Remnants of Malaga’s Roman past can be found scattered all over the province, and the enormous network of infrastructures served all kinds of uses in order to facilitate the connection of populations, seaports and farms. Many Roman roads have been left for posterity, as is the case of the Monda road, which sits at the exit of the municipality, in the direction of Coín.
The 100-metre-long cobbled section of this ancient road runs parallel to the Mediterranean coastline, linking the towns of the Guadalhorce Valley and its adjacent areas with the port of Malaga and the coast of Marbella.
However, researchers claim that, despite being known as the “Roman road”, its origin is not entirely clear due to the absence of a detailed investigation.
According to local historian, Diego Sánchez, “The Roman origin has been accepted, but the truth is that there is no specific study that has determined its origins or chronologies.”
He points out though, that it should be noted that scattered Roman ceramic materials have been discovered in the vicinity and that there is also a Roman villa in the nearby town of Guaro.
He believes that the arrangement of the stones that make up the road’s surface show that an important section is made with the 'opus spicatum' technique, which, although very old, became widespread in medieval times.
For Sánchez, this road could date from Roman times, although he explains that it would later undergo “very important” repairs and restructuring, and therefore, “only an archaeological excavation would clear us of doubts”.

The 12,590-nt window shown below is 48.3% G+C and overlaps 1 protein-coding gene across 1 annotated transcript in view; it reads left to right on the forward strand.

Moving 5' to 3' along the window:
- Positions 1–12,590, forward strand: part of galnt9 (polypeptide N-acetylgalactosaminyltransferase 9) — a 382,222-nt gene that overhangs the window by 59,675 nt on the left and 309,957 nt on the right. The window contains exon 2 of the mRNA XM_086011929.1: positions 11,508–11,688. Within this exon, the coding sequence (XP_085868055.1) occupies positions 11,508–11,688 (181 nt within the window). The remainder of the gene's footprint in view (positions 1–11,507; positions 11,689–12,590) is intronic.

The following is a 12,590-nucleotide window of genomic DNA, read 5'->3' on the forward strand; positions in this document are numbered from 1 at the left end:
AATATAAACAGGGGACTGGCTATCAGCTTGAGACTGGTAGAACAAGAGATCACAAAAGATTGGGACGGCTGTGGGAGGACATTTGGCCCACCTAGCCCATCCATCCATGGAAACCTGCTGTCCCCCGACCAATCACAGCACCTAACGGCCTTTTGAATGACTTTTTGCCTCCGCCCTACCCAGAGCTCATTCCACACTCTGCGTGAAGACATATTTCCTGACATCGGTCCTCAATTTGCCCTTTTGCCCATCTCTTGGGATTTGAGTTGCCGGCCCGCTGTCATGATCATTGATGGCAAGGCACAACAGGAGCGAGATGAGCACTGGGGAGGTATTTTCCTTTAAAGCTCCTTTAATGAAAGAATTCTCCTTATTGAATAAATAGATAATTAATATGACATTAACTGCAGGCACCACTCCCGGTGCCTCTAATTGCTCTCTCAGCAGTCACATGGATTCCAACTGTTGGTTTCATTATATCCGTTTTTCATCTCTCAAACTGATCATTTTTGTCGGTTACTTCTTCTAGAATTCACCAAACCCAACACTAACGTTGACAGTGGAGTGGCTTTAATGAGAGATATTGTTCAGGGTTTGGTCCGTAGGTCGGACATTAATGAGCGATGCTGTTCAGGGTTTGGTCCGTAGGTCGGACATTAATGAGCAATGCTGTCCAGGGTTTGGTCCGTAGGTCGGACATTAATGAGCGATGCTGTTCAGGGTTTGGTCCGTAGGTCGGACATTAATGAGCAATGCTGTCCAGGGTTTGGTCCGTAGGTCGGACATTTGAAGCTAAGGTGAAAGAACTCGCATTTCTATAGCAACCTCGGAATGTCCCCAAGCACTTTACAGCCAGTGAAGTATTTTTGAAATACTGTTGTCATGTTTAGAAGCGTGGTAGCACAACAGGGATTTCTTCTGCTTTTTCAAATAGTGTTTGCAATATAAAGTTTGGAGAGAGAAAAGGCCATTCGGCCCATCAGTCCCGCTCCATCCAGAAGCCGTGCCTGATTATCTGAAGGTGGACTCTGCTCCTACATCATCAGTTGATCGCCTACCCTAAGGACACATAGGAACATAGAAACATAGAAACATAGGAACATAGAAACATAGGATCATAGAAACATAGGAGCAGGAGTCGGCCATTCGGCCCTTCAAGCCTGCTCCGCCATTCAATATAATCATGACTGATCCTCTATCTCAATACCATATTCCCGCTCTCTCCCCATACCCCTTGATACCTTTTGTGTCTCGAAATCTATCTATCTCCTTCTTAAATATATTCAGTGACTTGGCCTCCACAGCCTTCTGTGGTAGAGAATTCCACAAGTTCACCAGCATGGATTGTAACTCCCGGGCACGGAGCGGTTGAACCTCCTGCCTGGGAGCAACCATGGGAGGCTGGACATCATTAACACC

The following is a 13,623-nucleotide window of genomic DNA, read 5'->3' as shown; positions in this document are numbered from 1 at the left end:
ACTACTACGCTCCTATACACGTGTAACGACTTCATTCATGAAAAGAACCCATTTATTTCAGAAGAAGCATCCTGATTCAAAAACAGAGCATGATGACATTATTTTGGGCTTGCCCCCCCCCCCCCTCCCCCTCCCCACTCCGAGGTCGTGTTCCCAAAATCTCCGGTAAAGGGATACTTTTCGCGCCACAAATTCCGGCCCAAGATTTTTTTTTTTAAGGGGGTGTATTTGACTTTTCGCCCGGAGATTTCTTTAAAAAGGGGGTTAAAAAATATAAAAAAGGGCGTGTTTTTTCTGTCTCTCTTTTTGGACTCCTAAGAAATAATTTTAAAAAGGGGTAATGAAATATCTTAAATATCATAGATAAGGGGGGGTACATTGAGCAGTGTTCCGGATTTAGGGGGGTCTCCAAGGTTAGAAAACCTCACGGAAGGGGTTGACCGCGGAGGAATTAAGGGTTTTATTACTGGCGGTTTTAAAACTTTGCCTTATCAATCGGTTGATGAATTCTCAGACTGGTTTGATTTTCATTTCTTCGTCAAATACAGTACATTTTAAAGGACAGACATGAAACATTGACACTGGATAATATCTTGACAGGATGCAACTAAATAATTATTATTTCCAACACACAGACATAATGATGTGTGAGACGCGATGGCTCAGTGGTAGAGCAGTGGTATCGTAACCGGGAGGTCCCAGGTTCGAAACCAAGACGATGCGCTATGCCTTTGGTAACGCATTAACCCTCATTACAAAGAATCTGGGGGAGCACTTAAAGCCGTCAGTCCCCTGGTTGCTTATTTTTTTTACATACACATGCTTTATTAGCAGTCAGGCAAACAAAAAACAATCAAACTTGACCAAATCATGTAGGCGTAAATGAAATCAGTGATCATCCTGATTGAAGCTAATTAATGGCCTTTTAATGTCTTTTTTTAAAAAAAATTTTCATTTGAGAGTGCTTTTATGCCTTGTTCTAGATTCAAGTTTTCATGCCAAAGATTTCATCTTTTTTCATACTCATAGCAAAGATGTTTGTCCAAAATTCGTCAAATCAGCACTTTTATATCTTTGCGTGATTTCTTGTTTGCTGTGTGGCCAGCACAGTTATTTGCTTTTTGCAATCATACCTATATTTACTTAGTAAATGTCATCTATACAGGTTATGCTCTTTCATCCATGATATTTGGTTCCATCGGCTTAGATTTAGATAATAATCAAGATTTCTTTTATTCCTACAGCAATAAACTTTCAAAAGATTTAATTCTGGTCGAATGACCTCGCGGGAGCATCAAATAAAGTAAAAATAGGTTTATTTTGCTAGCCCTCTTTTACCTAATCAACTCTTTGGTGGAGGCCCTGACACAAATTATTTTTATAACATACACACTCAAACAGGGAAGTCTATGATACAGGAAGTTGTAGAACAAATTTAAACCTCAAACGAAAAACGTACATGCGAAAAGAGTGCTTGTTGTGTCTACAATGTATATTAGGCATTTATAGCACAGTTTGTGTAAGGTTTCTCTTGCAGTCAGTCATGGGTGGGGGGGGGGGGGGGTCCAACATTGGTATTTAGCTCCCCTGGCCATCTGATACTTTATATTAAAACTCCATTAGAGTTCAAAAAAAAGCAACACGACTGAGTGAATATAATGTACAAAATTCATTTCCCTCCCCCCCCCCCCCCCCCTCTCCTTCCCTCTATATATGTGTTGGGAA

He goes on to say that not only did merchandise such as wine, cereal or oil pass through these roads, but it was also the place where numerous travellers and walkers met.
“What is certain is that this section of cobbled road runs through a natural passageway that must have been frequented by human beings since extremely early times,” he declared.
The Monda road is a fragment of road that belonged to a much more important, complex and dense communications network, which linked the Guadalhorce Valley to the Sierra de las Nieves.
The historian is certain that the road would have been the main access to the port of Malaga, where grain, oil and wine arrived in Roman times. In medieval times, raisins and silk would have been transported along this road, while ceramics from the city and other products that were not manufactured in the countryside could reach the farmhouses and towns in the area.
“It was not only products that circulated through this and other channels, but also ideas, technological advances, cultures and religions. It was the closest thing to the Internet at that time,” he said